All Flex Camp Miami Roundup Posts
    Welcome and Keynote (Greg Wilson, Adobe)
    Working with Data in AIR (David Tucker, Universal Mind)
    In Search of AOP for AS3 (Maxim Porges, Highwinds)
    Merapi or How To Blow Your Mind with AIR (Andrew Powell, Universal Mind)
    The Art of Storytelling (Christian Saylor, Universal Mind)
    Continuous Integration and Flex (Brian LeGros, Highwinds)
    Spring & BlazeDS Integration (Jeremy Grelle, SpringSource)
    Mate Flex Framework (Laura Arguello, ASFusion)

    2009.03.07 / no responses / Category: Uncategorized

  • Flex Camp Miami: Continuous Integration and Flex (Brian LeGros)

    Brian LeGros took to the stage with a staggering gait, giving indication that he was clearly three sheets to the wind. After accidentally plugging the monitor output in to his power cord and blowing out the projector, he began presenting his topic to a potted plant adjacent to the stage. After realizing that the plant preferred cowboy coding and had no interest in setting up a continuous integration workflow, Brian screamed something that would make a sailor blush, stumbled back to his seat, and proceeded to pass out – crushing a conference table during his fall.

    Just kidding… I’ve seen this presentation of Brian’s several times before in extended form, and his delivery gets consistently better with each iteration. Brian has a passion for organizing software development processes, and it’s clearly evident as he goes through the iterative process for getting a continuous integration process in to place. Brian has a low-key approach to the topic, which I think makes the seemingly daunting task of setting up CI far more approachable.

    Brian start off talking about what is involved in CI and why you would want to create a repeatable software process, drawing from real-world situations that developers are likely to face. He then covered some sample workflows for build process, source control, and delivery, and gave a detailed overview of scripts he has created in Ant to support automated builds and testing for Flex and AIR applications. Brian also touched on his work on the Fluint project to produce mock stubs for HTTPService and RemoteObject components, which allow easier regression testing when interacting with remote services. Finally, there was a run-through of how to set up a sample Hudson application.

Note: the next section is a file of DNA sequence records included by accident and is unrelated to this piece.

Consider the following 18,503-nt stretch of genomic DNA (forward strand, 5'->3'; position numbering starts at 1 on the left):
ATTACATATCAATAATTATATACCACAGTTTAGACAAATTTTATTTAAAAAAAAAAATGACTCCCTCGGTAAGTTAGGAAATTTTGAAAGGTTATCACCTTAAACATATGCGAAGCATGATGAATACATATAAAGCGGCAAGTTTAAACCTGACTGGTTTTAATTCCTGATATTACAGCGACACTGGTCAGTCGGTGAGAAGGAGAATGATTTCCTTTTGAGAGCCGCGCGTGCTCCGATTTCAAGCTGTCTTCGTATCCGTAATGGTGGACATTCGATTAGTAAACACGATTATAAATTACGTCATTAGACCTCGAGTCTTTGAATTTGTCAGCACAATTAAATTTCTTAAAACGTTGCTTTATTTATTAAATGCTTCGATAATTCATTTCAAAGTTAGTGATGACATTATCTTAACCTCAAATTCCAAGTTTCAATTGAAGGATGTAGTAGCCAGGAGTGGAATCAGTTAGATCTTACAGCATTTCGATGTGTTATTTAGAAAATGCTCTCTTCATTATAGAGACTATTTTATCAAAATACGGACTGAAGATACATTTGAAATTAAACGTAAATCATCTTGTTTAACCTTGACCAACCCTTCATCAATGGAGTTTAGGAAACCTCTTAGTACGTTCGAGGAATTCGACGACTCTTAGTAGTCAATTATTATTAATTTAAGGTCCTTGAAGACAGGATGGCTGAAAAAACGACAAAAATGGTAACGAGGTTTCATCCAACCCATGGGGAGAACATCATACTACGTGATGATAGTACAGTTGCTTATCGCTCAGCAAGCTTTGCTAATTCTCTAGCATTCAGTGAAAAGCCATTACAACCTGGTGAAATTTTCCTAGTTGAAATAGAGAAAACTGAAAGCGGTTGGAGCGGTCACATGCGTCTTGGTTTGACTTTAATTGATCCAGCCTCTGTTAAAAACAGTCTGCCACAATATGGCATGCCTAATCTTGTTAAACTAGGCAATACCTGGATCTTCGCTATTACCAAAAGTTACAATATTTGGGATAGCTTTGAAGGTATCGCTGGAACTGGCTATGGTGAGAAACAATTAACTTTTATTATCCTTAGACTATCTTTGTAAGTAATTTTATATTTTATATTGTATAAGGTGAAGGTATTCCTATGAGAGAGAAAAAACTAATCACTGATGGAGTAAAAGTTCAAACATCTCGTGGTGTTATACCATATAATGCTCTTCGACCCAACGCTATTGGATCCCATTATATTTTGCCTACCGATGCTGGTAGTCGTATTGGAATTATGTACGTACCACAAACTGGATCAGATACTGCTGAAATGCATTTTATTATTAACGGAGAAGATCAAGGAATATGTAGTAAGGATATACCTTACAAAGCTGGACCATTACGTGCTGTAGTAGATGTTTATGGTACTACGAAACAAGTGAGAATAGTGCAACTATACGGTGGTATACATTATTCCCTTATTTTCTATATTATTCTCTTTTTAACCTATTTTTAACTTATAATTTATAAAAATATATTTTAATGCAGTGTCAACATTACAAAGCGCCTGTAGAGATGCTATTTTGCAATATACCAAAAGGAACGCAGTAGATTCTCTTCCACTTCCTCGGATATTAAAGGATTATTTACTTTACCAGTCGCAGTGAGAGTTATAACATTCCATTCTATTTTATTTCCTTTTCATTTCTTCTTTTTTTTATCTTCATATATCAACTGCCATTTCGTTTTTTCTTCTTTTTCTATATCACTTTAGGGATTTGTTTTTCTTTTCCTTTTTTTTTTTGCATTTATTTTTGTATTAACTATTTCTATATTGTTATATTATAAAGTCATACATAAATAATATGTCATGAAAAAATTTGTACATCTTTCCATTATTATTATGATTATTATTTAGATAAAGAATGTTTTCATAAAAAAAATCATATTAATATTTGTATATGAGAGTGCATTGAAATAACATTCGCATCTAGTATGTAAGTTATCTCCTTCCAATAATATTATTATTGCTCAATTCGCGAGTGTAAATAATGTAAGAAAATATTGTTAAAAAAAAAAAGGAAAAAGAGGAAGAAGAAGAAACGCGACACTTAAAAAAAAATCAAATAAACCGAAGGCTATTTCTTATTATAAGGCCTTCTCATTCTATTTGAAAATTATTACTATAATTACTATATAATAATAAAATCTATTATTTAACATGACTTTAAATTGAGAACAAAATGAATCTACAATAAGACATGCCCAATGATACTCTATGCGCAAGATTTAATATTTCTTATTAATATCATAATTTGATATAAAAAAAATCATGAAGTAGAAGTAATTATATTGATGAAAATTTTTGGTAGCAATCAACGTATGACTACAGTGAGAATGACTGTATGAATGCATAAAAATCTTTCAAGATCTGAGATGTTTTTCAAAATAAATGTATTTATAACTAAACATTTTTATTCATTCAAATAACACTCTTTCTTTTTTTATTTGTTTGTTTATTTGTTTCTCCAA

Brian is offering his build scripts from his blog, and I encourage anybody interested in setting up CI for Flex to make use of them. Brian spent a great deal of time smoothing out all the kinks in our build process at Highwinds, and he really did not impress upon the audience how much work he is giving away for free here. After determining that Fluint did not provide full support for Surefire builds, Brian took it upon himself to change the code base, and produced so much useful stuff that he was accepted in to the project as a committer. That’s just one example of what he’s done for the community, but I can assure you that there were numerous other hurdles that had to be traversed for Flex and CI to co-operate.

    We’ve just recently got the appropriate sysadmin support to get our Hudson server purring along at Highwinds, and we’ve already started to reap the rewards. I checked in some work on custom aspects we’ve written for the server tier of the next major release of StrikeTracker, and tests that worked perfectly in my development sandbox began failing when Hudson was running them. It turned out that while Hudson was generating our API documentation, an inconsistency in the latest version of the Cobertura code coverage plugin was causing the build to fail. Since I was only running the test cycle in my local sandbox and not generating all the documentation, I didn’t come across this inconsistency in my own testing. Thanks to Hudson finding this issue for us early, I was able to spend an hour diagnosing and fixing the issue now, instead of at the eleventh hour when QA is waiting on a build from us at some point in the future.

    We’ve also been able to see our test coverage and pass/fail progression, since Hudson is tracking our software quality as part of the build process. My boss has been really interested in seeing these statistics, so I’m glad we’ve finally set up to be able to make them available to him and use them as a barometer for the quality of our apps.

    If you are interested in learning more, I suggest you check out the recording of Brian’s February 2009 Adogo presentation on Continuous Integration. This is the extended version of his talk at Flex Camp Miami and contains all the same juicy details.

    All Flex Camp Miami Roundup Posts
    Welcome and Keynote (Greg Wilson, Adobe)